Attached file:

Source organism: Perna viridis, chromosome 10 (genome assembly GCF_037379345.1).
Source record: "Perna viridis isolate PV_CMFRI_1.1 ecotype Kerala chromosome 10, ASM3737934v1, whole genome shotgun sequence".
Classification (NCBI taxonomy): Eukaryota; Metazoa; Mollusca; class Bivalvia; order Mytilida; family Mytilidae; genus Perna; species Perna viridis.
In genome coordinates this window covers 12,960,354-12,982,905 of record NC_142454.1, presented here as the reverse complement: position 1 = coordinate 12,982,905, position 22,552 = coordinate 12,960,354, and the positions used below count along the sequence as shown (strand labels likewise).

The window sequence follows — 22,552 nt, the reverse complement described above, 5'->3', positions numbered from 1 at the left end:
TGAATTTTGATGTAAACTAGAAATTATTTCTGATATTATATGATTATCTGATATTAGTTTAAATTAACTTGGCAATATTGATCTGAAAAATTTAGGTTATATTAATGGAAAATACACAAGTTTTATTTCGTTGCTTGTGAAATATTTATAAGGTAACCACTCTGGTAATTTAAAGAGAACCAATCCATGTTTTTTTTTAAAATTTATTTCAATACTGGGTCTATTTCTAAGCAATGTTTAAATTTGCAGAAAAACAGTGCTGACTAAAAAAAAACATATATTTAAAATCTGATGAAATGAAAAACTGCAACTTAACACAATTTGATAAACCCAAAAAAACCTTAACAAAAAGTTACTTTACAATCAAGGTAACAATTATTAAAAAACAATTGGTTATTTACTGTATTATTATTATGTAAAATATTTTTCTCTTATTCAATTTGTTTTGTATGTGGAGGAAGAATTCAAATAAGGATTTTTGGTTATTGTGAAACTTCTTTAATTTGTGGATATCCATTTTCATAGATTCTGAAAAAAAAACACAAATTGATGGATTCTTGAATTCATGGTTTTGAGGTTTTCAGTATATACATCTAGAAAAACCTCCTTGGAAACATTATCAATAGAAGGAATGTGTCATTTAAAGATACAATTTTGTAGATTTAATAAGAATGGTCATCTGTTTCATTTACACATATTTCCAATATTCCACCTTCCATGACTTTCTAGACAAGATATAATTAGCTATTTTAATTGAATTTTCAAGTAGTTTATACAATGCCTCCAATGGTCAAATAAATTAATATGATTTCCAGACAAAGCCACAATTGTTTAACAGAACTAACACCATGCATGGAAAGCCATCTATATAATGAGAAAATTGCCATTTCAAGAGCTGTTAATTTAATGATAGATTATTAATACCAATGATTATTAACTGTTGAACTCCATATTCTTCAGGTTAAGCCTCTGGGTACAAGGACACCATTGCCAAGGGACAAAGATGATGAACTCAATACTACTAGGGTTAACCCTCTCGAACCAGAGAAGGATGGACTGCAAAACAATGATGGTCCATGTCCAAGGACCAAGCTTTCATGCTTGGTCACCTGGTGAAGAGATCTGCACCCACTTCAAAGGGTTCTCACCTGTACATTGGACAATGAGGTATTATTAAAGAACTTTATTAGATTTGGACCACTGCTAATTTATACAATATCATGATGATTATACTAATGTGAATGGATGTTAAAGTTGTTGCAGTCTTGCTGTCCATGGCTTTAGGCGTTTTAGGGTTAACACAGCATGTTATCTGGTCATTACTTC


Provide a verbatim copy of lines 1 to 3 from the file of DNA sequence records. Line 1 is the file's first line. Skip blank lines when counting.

Source organism: Perna viridis, chromosome 10 (genome assembly GCF_037379345.1).
Source record: "Perna viridis isolate PV_CMFRI_1.1 ecotype Kerala chromosome 10, ASM3737934v1, whole genome shotgun sequence".
Classification (NCBI taxonomy): Eukaryota; Metazoa; Mollusca; class Bivalvia; order Mytilida; family Mytilidae; genus Perna; species Perna viridis.